Sandow and the Irish Medical Community
At the dawn of the 20th century Irish cities were characterized by several dangers in the form of poor housing, ravenous diseases and severe malnutrition. The great exodus from rural parts of Ireland into the cities had brought about increased squalor and worsening living conditions. In 1896, the travel writer C.W. Gedney echoed the concern of many of his contemporaries when he detailed the poverty of Limerick city
“Nothing more squalid than the cabins which flank this thoroughfare could be found in Ireland. Wretched hovels with heaps of manure and slush at their doors.”
Dublin was in a similar situation. By the time of Sandow’s visit in 1898, overcrowding in Ireland’s capital was beginning to reach a tipping point. Between 1891 and 1911, Dublin’s population grew by over 20,000 yet despite a swell in the populace, only 2,600 new dwellings were built. Overcrowding inevitably increased the rate and capacity at which diseases spread. Dublin’s mortality rate was exceedingly high. By 1899, it had reached 33 per 1,000. Other major cities in the British Isles such as Glasgow, Edinburgh and London all fell well below the benchmark set in Ireland. Outbreaks of diseases such as diphtheria, measles and smallpox became part and parcel of tenement living in Irish cities.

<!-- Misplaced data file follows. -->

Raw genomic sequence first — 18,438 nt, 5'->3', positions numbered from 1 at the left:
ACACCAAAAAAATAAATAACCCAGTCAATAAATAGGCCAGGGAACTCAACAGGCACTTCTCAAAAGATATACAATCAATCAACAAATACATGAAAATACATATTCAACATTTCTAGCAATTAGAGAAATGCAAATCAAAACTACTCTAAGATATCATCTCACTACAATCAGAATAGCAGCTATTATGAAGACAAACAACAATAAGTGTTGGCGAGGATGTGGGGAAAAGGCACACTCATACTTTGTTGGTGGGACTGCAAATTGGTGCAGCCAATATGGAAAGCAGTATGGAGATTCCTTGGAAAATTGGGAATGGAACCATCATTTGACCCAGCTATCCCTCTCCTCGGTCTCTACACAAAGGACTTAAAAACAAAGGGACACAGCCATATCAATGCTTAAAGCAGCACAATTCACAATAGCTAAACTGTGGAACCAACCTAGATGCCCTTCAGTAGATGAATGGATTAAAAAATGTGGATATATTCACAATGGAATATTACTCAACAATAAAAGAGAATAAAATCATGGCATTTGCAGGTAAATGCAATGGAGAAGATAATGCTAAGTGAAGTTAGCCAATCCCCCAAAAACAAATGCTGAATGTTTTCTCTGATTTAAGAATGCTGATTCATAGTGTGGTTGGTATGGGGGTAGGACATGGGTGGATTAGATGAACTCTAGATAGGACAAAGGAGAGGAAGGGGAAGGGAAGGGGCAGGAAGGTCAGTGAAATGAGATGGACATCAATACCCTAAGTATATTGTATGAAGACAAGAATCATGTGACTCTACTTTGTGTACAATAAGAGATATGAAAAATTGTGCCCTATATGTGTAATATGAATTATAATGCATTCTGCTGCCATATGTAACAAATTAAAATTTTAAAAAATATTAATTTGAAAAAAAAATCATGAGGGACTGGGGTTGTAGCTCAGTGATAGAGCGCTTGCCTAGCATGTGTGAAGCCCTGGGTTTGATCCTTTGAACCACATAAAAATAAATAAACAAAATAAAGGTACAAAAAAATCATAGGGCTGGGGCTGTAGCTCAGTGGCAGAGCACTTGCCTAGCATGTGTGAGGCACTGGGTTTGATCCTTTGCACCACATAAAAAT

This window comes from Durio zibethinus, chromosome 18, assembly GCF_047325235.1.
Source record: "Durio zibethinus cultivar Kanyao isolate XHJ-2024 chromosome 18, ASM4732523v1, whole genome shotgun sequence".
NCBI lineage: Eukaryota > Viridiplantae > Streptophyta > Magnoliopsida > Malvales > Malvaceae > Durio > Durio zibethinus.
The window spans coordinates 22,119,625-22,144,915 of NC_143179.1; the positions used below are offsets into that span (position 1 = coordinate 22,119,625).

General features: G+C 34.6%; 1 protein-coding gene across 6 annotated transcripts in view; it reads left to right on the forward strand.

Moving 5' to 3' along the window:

A Sketch of Dublin in 1900. Courtesy of the Irish Times.
Reports form the British Medical Journal in the early 1900s frequently made mention to the poor living conditions in Dublin. For physicians like Sir Charles Cameron the culprit of Ireland’s poor health was simple. Poverty, insufficiency of food and overcrowding were the culprits. Malnutrition and poor eating choices were indeed serious problems in late 19th century Dublin. Dermot Ferriter in his tome on Ireland in the 20th century highlighted the link between the poor supply of food into the capital and the mortality rates of women and children. Fears of physical deterioration of Dublin’s populace plagued the minds of many.
In 1904, Sandow wrote in the Irish Examiner that the key to longevity was daily exercise, personal hygiene and moderation. Such a message was echoed by Irish Physicians in the 1904 British Report by the Inter-departmental Committee on Physical Deterioration. Sandow was routinely lauded for his scientific approach to health and well-being in Irish and foreign newspapers. The backing of the medical community for his advice gave Sandow something of an air of credibility amongst the Irish populace. His backing wasn’t limited to Irish physicians however as his messages on strength appealed to the Irish nationalist as well.
Sandow and Gaelic Masculinity